Asia-Pacific Sleepwalking Along The Road To Aviation Recovery

Three years ago, Asia became the center of global aviation. With hundreds of aircraft lined up to arrive, it seemed like nothing could stop the region from edging North America and Europe to one side.

Even just a few months ago, it seemed like all that was needed was for China to open its floodgates, and all would be well. If recovery to pre-COVID levels is the aim, then Asia-Pacific is barely moving the needle, and unless something happens soon, full recovery is a long way over the horizon.


Just over half of 2019 passenger levels

Today the Association of Asia Pacific Airlines (AAPA) released its preliminary January 2023 traffic figures. While very favorable comparisons were made to January 2022, the stark reality is that passenger traffic languishes at just 52% of January 2019 levels.

Japan Airlines Boeing 787

Photo: Vincenzo Pace | Simple Flying

In January 2019, the region’s airlines carried 32.2 million passengers, compared to 17.2 million in January 2023. And airline capacity, as measured by available seat kilometers (ASKs), has only increased to 56% of 2019 levels. This is good for airlines’ passenger load factors and keeping prices high but not for generating quick increases in traveler numbers.

Another troubling point is that when China reopened late last year, it seemed that January would see a corresponding surge in travel. With the end of the year and Lunar New Year holidays in January, it was reasonable to assume booking and passenger volumes would spike, but they didn’t.

Airbus A321neo Cathay Pacific

In December, Asia-Pacific airlines carried 16.1 million passengers, followed by 17.2 million in January, a rise of 6.6%, which on its own is a healthy increase. However, when the factors mentioned above are considered, it seems underwhelming.

AAPA is the industry association for scheduled airlines based in Asia-Pacific and aggregates data from 40 airlines, including most of the major carriers in the region. These include Singapore Airlines, Cathay Pacific, Thai Airways, Qantas, Korean Air, Japan Airlines and China Southern. AAPA director general Subhas Menon said that international passenger markets enjoyed a strong start to the year in 2023. although he added:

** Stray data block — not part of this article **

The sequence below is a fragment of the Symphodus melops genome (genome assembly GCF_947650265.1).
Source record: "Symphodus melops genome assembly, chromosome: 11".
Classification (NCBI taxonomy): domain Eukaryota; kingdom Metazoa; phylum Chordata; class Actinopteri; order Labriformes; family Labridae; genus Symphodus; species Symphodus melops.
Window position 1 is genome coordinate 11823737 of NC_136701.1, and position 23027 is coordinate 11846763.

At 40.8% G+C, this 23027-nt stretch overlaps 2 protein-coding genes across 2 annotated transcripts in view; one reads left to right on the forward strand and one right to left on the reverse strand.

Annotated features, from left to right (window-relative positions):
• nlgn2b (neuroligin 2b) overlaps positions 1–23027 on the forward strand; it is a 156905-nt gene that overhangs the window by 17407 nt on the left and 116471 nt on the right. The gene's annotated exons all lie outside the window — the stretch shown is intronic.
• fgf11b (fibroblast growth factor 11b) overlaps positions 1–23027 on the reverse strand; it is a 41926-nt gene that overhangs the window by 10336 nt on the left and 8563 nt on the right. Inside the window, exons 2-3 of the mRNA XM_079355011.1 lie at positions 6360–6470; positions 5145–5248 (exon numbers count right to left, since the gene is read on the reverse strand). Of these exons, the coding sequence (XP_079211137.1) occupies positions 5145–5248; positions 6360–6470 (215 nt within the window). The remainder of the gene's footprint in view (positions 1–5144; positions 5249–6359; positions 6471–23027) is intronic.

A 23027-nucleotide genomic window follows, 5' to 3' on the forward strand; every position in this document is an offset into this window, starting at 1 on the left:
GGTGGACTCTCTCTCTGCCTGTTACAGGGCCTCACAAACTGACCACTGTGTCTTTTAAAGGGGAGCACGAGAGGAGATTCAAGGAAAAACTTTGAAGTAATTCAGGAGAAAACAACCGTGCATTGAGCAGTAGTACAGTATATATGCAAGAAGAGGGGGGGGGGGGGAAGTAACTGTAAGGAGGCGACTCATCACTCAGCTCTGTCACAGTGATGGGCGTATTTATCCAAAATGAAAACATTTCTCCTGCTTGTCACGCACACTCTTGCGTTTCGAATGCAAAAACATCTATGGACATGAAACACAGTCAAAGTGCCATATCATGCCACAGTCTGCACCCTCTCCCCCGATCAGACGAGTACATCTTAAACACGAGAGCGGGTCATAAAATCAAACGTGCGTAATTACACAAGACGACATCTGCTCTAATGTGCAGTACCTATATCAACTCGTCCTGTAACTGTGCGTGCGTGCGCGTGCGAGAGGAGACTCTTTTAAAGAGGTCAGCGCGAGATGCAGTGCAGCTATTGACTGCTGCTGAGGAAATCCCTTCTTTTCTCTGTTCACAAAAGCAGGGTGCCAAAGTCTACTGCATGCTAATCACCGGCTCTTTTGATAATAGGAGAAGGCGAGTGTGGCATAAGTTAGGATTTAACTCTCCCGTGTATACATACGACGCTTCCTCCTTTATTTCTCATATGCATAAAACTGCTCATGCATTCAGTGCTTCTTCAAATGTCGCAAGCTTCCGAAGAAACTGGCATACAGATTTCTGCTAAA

“Strong demand buoyed by an increase in leisure travellers during the Lunar New Year holidays in the region, saw the number of passengers carried by Asia Pacific carriers in January rise to 52.1% of pre-pandemic traffic levels in 2019.”

Describing January this year as coming from strong demand is only possible if compared to any of the COVID years, not the pre-COVID era. AAPA used 2022 as a benchmark, allowing it to say that passengers carried were “more than seven times the volumes recorded in the same month last year” and that ASKs expanded markedly by 195% year on year.

Air China China Southern Aircraft at Guangzhou Airport

Photo: Markus Mainka/Shutterstock

While both those statements are 100% correct, do they really tell us anything about how we are doing to get back to pre-pandemic levels?

Need to get people back in the air

Another interesting metric is the passenger load factor which in January 2023 reached 81.5%, compared to 42.4% in 2022. That’s a stunning turnaround of matching capacity to demand and is great for airline profits, although, in January 2019, it was 82.1%, achieved with double the number of passengers.

With larger populations than in 2019, the issue now is to get more people traveling and to stimulate that airlines need to get more capacity online and cut fares. Some low-cost carriers have read the memo and are starting to do that, so hopefully, competition will take over and do what the airlines seem reluctant to do. People want to travel, and borders are open, so the market is there but is anyone going to grab the bull by the horns?

What do you think about the speed of Asia-Pacific’s recovery? Let us know in the comments.


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